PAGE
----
CAMP CREEK — People curious about camping and wondering about giving it a try did exact that – and in record numbers – at West Virginia’s state parks when a pandemic fueled a desire for wide outdoors and fresh air.
Camp Creek State Park & Forest in Mercer County saw record numbers of campers in 2020. Numbers of visitors stayed strong even during the winter, and there were campers when New Year’s Eve arrived, Superintendent Monty Ball recalled.
“It seems like it’s really picked up,” Ball said, adding that Gov. Jim Justice’s push to promote West Virginia’s outdoor venues as a relief from the pandemic’s restrictions helped, calling the venues places “to be healthy and get a breath of fresh air and stay safe all at the same time.”
Ball did not have attendance figures on hand, but campers kept arriving when the weather turned cold. The state park is open all year.
“We’ve had campers all winter each month. December, January and February,” he said. “And a record number of winter campers.”
After setting up camp, visitors explore the park’s 35 miles of hiking and horse trails. Last year, many visitors converged on the park for camping, hiking, riding and visiting a large field of sunflowers. Ball said there are plans to plant the sunflower field against last year. Whether guests will hike to the field and/or be offered transport to it will depend on the situation at that time.
“We’re going to do that again this year,” he stated. “I think they usually bloom the first week to the middle of August.”
Camping provides recreation in a safe environment, especially with social distancing that had been required during the pandemic, Ball said. Camp Creek State Park was seeing increasing numbers of visitors for several years, but the pandemic has fueled that growth.
“It really went wild,” he said. “People feel more safe, more relaxed in their own accommodations. We’ve been working really hard to maintain the bath house facilities for safety and sanitation at the parks to help our guests feel safer. We encourage folks in our area to come out and support your local parks.”
The nearby Brush Creek Falls RV Resort is also seeing more guests, according to Office Manager Jessica French. More people started arriving last May.
“And we noticed in February that more people were booking for the Memorial Day Weekend than they ever had,” she recalled. Some of the guests were local while others came in from out of state. The campground’s four efficiency cabins have been staying booked, too.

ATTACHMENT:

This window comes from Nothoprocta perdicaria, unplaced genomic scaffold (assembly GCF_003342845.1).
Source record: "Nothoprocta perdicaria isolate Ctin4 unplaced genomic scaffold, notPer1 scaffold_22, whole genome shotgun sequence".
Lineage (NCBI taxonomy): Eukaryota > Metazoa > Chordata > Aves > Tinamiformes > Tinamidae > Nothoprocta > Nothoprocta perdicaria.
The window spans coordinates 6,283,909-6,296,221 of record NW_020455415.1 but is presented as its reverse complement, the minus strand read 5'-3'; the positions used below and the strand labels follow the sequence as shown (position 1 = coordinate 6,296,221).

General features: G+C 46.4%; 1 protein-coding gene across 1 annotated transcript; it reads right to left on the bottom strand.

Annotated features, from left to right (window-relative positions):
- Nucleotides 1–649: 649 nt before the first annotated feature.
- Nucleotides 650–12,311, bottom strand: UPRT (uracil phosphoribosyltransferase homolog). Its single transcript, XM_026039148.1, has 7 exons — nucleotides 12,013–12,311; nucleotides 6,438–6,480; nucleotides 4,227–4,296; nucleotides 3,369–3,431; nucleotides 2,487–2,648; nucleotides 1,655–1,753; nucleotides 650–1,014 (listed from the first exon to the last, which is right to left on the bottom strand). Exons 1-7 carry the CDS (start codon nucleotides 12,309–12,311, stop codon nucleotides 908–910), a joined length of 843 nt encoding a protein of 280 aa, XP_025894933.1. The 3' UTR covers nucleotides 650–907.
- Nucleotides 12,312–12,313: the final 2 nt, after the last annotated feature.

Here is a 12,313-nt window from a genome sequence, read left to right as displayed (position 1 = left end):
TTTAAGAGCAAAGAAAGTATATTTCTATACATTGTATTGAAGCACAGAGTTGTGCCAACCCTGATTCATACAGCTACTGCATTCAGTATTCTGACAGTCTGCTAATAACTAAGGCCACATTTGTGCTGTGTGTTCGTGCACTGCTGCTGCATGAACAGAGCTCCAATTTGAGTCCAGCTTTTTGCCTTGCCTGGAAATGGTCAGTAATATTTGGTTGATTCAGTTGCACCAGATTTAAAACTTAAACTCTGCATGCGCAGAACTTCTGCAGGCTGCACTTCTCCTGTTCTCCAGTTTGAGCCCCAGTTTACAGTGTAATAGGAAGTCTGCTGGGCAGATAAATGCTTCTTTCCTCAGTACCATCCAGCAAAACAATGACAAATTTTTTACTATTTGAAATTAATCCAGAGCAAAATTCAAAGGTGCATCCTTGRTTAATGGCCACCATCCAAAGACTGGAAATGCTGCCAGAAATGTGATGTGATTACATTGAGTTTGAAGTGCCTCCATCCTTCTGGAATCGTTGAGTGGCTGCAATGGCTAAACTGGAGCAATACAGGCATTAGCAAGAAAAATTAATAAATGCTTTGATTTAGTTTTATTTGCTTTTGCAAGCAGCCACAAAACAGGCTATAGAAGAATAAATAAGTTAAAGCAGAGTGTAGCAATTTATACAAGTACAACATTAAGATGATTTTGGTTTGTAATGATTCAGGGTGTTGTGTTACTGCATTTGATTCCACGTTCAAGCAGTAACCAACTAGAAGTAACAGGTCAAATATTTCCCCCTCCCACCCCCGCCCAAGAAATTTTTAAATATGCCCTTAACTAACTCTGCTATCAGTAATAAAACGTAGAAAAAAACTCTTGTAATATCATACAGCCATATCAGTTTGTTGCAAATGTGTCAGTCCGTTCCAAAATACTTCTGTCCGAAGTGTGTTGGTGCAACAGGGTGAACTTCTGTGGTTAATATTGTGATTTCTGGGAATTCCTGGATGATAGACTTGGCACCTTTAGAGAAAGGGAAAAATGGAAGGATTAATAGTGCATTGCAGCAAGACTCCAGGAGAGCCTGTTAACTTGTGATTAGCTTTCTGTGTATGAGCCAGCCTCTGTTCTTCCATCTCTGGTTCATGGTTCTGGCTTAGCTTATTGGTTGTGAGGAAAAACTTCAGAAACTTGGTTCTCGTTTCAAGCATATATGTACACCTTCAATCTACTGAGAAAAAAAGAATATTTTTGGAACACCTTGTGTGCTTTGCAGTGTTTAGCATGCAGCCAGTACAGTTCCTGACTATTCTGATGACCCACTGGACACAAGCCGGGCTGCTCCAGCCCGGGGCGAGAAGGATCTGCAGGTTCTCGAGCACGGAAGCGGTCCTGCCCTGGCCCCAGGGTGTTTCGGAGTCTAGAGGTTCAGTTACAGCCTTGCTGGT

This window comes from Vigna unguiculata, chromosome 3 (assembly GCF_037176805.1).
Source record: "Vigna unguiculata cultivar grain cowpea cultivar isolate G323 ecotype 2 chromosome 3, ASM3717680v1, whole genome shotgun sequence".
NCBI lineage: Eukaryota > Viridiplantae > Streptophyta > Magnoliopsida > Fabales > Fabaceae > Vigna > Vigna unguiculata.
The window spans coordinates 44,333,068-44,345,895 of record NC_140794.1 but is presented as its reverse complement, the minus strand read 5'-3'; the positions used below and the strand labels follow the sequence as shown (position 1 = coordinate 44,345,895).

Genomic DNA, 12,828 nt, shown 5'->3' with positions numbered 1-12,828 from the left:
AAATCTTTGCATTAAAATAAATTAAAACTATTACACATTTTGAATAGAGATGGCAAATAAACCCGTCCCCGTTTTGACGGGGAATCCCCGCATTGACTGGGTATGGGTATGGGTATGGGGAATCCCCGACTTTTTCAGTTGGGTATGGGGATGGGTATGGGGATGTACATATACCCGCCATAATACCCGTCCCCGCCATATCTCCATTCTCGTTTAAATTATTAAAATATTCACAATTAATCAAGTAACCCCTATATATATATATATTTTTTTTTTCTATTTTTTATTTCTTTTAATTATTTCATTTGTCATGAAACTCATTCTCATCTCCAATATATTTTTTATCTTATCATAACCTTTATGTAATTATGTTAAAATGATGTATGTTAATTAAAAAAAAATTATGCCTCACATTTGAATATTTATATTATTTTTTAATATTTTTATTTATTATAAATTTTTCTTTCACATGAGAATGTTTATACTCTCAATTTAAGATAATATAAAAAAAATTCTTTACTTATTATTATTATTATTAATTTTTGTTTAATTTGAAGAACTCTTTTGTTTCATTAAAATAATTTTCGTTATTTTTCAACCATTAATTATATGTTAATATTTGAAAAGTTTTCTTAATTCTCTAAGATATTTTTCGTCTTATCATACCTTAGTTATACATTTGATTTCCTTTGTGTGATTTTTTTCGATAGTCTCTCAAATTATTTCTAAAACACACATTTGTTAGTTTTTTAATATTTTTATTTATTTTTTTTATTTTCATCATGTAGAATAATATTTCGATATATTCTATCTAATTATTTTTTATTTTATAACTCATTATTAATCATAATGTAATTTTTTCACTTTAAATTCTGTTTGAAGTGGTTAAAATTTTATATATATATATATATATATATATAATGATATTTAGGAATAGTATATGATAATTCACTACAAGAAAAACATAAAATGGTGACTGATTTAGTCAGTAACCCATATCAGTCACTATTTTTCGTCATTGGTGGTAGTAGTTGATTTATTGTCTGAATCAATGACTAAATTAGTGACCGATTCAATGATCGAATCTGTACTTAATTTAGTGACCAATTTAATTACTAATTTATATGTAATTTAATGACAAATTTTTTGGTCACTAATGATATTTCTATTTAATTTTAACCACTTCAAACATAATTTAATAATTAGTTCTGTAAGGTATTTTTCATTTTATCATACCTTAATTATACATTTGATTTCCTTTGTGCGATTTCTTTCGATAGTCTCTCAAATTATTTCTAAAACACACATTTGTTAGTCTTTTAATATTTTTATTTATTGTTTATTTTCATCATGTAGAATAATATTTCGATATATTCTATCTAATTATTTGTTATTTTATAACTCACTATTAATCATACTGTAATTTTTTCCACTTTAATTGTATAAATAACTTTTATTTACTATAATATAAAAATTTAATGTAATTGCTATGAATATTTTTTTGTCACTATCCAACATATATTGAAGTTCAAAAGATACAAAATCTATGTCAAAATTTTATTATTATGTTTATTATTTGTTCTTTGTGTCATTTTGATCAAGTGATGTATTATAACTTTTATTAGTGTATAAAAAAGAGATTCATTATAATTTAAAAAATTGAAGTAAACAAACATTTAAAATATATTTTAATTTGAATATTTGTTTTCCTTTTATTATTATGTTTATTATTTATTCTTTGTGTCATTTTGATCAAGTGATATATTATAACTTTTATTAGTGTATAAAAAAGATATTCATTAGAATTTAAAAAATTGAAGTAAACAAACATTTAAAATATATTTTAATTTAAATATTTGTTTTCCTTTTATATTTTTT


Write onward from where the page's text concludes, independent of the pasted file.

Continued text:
The pandemic changed the ways people entertained themselves when restrictions and fear of infection kept them from visiting venues where they had to mingle in crowds.
“Actually, people started looking for outdoor things to do during the pandemic,” said Jamie Null, executive director of the Mercer County Convention & Visitors Bureau. “I think camping is always something that’s on people’s bucket lists; and sometimes on our bucket lists, things get pushed to the bottom. People have time off and the opportunity to go camping more than they did in previous years.”
Null said that on the bureau’s website analytics, camping, staying in cabins, and “anything to do with the outdoors, the numbers have jumped much higher than previously.”
The hope is that the public will not give up outdoor recreation when the pandemic subsides.
“I hope we’ve all learned something from this pandemic about what we have available in our back yard,” Null said. “People discovered new hobbies and I hope we hold on to these positive things, outdoor hobbies and utilizing state parks more.”
“We shouldn’t be quick to give up the things we learned during the pandemic and enjoying the outdoors more is one of them,” she said. “We’ve seen increased visitation all across the board, from Pinnacle Rock to Brush Creek Falls to Pipestem. Really, it’s all of them all across the board.”
Contact Greg Jordan at gjordan@bdtonline. com